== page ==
1) You usually listen in your car, and road-noise alone will destroy your ability to discern slight volume changes and perception of frequencies anywhere near 12khz and above
Actually, I usually have talk radio on in the car...
2) If you don't listen in a car, you often use your cheap speakers on your laptop
Can't say I do that either. Sure, sometimes I'll use the lower fidelity of headphones/earbuds hooked up to my iPhone, but that's not where most of my listening takes place...
3) Most headphones people use are either cheap (under $50), or they are biased on the lower-end, and most are not equalized correctly, or not equalized to your ear physiology (different sizes ear canals can cause resonance/standing waves that cause a different perception in frequency for different people -- each set must be tuned individually if you are a true audiophile).
Well, the headphone/earbuds I usually use fall in the ~$70-100 range, even though I'm not an "audiophile" since I refuse to pay $400 for magic ethernet cables...
4) If you're older than 21, you probably can't hear above 16Khz at all
Well, my ears aren't as good as they were ten years ago, but I've tried to avoid the normal things that cause hearing loss and damage (such as, I dunno, obscenely loud music?)
5) Your ears are not perfect (many people's frequency response is different from one ear to the other)
6) Your player is not perfect
7) Your speakers are not perfect, and you most likely haven't calibrated them with an RTA for the room they sit in or for where people are actually positioned.
8) The humidity, temperature, air pressure, and even the air pressure on the other side of your ear-drum changes frequently causing a difference in frequency response.
And if I'm completely wrong on points 1-8, then you are now in the .01% of all listeners, and you are not the target audience for mass-produced and distributed MP3s anyway.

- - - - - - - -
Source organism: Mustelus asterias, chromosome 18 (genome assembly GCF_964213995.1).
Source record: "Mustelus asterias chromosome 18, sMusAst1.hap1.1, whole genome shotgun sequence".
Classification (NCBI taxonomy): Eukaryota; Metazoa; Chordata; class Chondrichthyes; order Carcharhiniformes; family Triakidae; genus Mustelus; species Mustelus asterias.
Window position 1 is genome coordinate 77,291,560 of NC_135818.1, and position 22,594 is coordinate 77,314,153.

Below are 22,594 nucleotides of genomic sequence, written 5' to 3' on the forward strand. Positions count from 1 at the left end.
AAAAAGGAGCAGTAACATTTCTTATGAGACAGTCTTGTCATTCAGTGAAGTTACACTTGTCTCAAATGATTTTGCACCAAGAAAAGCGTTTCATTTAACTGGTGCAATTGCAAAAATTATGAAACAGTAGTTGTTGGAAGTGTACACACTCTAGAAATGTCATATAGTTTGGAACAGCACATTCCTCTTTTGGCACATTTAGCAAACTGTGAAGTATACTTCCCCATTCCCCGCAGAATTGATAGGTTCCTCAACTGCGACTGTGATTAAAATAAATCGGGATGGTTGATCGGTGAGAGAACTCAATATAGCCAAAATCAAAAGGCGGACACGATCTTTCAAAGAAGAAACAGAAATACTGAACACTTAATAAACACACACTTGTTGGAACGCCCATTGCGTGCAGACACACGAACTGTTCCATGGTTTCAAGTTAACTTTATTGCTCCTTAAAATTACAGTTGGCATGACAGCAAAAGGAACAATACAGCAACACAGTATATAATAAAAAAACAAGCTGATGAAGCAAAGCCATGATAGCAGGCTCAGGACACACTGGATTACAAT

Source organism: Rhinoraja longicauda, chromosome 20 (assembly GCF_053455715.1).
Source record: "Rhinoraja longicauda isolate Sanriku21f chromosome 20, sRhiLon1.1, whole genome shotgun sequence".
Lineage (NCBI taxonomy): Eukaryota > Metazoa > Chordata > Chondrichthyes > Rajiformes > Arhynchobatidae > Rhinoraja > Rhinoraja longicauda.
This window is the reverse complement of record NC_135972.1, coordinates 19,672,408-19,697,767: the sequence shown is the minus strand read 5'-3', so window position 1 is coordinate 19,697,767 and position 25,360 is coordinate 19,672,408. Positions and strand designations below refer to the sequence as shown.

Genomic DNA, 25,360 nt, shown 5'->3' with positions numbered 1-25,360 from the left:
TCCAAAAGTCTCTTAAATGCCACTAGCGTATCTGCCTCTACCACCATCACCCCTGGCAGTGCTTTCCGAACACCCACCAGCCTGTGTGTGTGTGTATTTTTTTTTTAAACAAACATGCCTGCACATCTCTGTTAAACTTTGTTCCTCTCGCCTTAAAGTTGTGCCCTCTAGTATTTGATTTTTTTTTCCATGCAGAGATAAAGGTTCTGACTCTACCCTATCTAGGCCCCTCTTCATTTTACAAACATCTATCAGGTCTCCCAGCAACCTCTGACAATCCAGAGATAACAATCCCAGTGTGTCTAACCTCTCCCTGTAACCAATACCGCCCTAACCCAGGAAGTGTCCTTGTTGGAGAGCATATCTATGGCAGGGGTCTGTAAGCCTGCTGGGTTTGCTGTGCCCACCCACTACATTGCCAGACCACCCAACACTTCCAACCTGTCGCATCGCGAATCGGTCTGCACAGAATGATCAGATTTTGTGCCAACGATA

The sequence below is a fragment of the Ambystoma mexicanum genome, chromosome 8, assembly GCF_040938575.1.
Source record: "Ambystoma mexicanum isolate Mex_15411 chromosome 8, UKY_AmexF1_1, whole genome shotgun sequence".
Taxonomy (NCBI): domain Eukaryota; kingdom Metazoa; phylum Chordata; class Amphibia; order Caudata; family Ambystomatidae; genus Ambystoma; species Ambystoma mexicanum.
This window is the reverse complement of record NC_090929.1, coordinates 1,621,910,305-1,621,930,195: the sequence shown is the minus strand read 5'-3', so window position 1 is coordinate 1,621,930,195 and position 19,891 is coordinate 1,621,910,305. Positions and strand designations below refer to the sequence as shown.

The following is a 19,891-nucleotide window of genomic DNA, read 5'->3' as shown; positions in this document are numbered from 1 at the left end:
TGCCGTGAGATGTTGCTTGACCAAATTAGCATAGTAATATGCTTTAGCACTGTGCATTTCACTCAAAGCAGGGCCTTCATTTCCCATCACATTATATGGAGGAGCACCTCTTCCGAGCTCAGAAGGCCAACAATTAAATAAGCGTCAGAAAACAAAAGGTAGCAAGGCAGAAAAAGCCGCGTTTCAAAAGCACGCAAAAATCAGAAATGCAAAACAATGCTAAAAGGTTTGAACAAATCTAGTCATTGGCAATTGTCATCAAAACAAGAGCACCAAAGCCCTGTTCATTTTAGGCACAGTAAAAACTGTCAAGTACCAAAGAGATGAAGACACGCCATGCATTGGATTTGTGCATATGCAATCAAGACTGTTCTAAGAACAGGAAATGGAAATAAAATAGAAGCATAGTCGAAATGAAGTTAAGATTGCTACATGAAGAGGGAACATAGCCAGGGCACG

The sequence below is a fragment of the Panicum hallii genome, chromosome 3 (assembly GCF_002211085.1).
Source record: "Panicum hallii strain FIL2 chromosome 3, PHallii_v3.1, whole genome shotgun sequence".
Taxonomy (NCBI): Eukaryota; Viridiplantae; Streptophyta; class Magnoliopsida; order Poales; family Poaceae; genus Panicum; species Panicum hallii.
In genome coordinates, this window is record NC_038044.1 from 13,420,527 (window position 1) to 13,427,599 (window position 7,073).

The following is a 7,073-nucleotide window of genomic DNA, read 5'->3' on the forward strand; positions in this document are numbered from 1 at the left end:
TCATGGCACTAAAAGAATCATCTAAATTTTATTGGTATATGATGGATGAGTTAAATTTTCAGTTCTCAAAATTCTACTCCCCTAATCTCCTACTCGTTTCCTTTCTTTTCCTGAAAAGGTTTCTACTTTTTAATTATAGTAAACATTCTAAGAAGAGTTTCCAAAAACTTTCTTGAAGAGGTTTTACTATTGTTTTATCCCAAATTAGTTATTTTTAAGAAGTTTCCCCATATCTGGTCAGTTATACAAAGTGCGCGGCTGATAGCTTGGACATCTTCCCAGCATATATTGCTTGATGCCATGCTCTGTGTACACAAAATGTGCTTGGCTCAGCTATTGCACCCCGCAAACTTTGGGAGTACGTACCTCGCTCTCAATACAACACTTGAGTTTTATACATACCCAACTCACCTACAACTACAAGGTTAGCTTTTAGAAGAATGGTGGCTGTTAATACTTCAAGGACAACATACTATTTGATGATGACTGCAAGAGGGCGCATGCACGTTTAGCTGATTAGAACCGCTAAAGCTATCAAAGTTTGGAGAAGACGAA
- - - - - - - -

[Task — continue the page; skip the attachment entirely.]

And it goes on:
Though I never said I was the target audience for "mass produced mp3's", your post really comes across as a snotty "audiophile"... I've pretty much stopped listening to the Mp3 format. The music on my iPhone is mostly 256kbit AAC with a sprinkling of Apple Lossless. One of the reasons I often buy CD's over downloaded is because I know I have them in the most lossless and unencrypted format available to me. There are a few high-end sites (such as Linn Records UK) that sell lossless FLAC format music not only in standard CD 16bit/44.1khz but also in higher resolution "Studio" quality formats 24bit/88.2/96khz, some tracks are even available in 192khz. The "modern" pop/rock/etc. stuff isn't as much of a big deal but when dealing with stuff that is a lot more about the acoustics then you better believe the audio fidelity makes a difference.
Of course music that is produced with the intent of distribution at the higher resolutions often has higher production values anyway since they are targeting a different audience that cares about such things as the dynamic range and who are more likely to pick up on subtle issues whereas many "joe listeners" prefer the sound of the lossy compressions since that's what they have been raised listening to... sad really.
Sure, I don't have $10k speakers or a $20k receiver, but I can hear subtle differences, even if some of it may be attributable to placebo effect. I do have equipment that can handle some of the higher resolutions both on my primary stereo system as well as my primary desktop system. It find is much easier to down-sample a 24-bit/88.2khz track for whatever my listening environment may be then to do the inverse for when I wish to really "enjoy" and "experience" the music.